Blackberry or Black Raspberry Cobbler
- Filling :
- 1 1/4 cup granulated sugar (use a little more for very tart berries)
- 3 tablespoons all-purpose white flour
- 6 1/2 cups fresh blackberries or black raspberries (may substitute up to 3 cups chopped tart plums, peaches or peeled tart apples for berries)
- 1/4 teaspoon finely grated lemon zest
- 1 to 1 1/2 tablespoons fresh lemon juice (use larger amount for sweet berries)
- 1 3/4 cups all-purpose white flour
- 2 tablespoons granulated sugar
- 3/4 teaspoon salt
- 3/4 teaspoon Davis Baking Powder
- 1/8 teaspoon baking soda
- 1 stick (4 ounces) cold butter (preferably unsalted) cut into 1/3-inch cubes
- 3/4 cup regular or lowfat vanilla yogurt combined with 1/4 cup water
For the fruit filling: In a 3-quart or similar-sized oven-proof, non-reactive deep-sided skillet or stove-top casserole, thoroughly stir together the sugar and flour. Gently stir in the berries (and plums or apples, if using), lemon zest, and lemon juice until thoroughly incorporated. Over medium heat, stirring, bring the mixture just to a full boil and cook until slightly thickened. Set aside. Preheat the oven to 425 degrees F.
For the dough: Combine the flour, sugar, salt, Davis Baking Powder, and baking soda in a food processor. Process briefly to mix. Sprinkle the butter over the flour mixture. Process in on/off pulses until the butter is in fine bits and cut into the flour. Drop spoonfuls of the yogurt-water mixture over top. Process in on/off pulses just until incorporated; over-processing will make the dough tough. Carefully remove the processor blade. Then gently stir the mixture; if necessary, mix in enough more water to make a soft dough. Drop the dough into about 12 to 14 portions, spacing evenly over the fruit. Reduce the heat to 400 degrees F. Bake (middle rack) 30-40 minutes or until the top is nicely browned and the edges are bubbly. Transfer to a wire rack and let cool at least 15 minutes before serving.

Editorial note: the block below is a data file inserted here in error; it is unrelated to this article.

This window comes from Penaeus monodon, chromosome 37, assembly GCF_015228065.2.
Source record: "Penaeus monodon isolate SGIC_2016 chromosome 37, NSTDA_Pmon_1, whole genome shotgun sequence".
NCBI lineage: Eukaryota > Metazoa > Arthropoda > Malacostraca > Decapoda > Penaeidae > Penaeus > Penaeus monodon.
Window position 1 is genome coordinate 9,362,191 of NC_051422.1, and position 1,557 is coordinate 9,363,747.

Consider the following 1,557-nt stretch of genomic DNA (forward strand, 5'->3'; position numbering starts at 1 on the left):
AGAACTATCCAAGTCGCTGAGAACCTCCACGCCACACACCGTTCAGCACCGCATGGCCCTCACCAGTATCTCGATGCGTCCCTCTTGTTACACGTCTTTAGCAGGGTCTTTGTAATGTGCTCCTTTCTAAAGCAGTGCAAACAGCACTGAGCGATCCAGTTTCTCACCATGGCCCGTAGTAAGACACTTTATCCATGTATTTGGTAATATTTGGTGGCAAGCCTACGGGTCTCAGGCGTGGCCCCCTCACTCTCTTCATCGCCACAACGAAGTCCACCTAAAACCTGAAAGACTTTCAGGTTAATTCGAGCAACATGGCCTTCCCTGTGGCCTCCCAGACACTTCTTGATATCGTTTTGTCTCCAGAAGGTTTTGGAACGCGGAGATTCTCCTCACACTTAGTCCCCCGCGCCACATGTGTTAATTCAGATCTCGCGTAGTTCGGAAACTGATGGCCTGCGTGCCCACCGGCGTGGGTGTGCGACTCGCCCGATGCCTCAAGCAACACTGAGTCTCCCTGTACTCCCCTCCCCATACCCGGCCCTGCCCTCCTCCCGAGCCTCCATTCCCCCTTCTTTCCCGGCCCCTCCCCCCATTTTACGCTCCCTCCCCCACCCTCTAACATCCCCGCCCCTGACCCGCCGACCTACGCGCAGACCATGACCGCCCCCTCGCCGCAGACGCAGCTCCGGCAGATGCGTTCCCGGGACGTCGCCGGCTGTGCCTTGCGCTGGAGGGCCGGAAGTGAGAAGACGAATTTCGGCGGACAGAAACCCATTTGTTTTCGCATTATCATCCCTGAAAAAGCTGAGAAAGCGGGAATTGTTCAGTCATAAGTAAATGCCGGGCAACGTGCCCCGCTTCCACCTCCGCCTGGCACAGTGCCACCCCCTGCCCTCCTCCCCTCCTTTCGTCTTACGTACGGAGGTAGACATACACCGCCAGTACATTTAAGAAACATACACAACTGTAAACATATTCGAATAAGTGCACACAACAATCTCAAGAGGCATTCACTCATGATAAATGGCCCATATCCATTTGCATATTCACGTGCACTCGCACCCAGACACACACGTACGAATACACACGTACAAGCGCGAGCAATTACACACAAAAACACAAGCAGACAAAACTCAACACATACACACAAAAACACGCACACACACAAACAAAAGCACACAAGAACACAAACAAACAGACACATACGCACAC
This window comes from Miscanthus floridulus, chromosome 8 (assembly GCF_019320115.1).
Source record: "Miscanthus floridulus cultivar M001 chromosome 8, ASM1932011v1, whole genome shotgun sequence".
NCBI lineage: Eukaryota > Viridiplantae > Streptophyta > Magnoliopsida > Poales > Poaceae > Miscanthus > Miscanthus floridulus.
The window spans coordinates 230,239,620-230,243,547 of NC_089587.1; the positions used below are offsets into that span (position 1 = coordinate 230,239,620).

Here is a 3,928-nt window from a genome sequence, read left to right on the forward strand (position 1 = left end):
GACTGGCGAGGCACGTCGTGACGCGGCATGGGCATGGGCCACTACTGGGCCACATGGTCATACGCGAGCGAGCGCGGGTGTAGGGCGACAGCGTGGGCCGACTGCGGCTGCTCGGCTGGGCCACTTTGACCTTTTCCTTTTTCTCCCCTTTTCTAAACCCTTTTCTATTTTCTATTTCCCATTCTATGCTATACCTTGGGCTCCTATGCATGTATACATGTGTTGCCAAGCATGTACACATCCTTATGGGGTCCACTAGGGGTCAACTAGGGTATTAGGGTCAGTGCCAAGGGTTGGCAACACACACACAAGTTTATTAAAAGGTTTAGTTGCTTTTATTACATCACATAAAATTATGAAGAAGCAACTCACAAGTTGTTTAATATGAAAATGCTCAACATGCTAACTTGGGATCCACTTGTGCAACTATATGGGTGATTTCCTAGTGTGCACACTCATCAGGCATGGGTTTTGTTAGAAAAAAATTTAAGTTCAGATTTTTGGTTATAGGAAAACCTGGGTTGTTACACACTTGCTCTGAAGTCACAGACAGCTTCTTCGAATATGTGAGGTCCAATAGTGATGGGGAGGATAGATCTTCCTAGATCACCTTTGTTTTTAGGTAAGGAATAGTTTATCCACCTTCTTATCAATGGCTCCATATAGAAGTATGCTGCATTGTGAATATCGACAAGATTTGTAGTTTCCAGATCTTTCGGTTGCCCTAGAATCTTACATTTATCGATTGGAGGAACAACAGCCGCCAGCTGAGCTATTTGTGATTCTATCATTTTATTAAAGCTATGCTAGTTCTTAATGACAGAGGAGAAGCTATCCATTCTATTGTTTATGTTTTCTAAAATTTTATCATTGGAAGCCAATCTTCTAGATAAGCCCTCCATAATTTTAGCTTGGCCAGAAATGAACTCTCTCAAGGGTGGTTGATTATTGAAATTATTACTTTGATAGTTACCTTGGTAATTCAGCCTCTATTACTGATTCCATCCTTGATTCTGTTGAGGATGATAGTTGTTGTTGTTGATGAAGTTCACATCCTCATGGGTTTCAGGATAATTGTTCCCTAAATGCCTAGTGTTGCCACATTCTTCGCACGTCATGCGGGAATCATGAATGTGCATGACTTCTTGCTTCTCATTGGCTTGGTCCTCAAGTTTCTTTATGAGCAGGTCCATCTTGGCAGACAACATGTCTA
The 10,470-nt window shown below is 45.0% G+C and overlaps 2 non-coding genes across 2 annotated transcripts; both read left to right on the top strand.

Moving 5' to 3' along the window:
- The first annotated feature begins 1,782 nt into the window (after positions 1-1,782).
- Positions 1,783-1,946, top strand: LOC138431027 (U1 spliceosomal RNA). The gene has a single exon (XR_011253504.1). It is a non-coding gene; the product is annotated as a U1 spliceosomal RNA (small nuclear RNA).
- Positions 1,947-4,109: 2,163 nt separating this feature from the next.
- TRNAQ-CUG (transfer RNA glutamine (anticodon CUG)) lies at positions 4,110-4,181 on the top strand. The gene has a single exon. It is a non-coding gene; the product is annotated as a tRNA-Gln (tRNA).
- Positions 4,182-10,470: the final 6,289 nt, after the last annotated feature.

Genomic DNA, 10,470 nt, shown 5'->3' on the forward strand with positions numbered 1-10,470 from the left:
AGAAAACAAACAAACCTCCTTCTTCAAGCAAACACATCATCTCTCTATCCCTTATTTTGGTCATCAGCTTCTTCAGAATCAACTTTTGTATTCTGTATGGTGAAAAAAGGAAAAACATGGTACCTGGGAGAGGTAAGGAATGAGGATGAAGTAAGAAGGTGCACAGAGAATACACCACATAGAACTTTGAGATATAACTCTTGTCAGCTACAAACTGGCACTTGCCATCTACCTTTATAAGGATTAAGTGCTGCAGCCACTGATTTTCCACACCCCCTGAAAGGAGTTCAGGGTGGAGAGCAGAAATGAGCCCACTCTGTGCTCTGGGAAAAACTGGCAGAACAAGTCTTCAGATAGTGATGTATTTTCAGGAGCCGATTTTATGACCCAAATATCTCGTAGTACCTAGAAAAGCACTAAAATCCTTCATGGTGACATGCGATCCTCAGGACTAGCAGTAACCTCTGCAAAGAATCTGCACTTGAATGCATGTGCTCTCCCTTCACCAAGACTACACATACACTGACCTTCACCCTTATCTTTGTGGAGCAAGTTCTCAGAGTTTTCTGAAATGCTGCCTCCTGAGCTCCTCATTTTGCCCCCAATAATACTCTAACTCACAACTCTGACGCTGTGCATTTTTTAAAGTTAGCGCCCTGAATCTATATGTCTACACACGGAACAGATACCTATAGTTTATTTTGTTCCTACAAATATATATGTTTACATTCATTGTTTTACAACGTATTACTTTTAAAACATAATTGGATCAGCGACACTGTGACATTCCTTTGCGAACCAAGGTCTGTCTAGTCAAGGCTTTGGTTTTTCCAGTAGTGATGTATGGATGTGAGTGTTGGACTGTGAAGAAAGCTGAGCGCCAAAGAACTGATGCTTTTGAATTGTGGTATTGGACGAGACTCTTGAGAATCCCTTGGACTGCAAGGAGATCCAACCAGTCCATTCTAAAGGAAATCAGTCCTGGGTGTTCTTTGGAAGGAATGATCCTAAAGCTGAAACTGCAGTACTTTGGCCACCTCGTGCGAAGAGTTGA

Makes 7 to 8 generous servings.
Tip: If you don't have access to a private berry patch, 6 1/2 cups of blackberries or black raspberries may be hard to come up with. In this case, stretch 3 1/2 cups berries with other fruits. I've tried plums (leave the skins on), peaches (peeled), and tart apples (peeled); they all work just fine. When fresh berries are not available, I have used frozen unsweetened blackberries with success. The recipe can also be used to make a red raspberry cobbler using either fresh or loose-packed frozen (thawed) berries.
This is not only a yummy, but easy cobbler: The berries have so much flavor they don't need to be gussied up with a lot of extras. And the easy biscuit-style topping, which is crisp on the outside but moist and tender on the inside, is simply dropped by spoonfuls over the fruit. Since the recipe starts on the stove top, then goes in the oven, use a Dutch oven or similar all-metal pot if possible. Otherwise, start in a saucepan, then transfer the filling to an oven-proof dish before adding the topping and baking.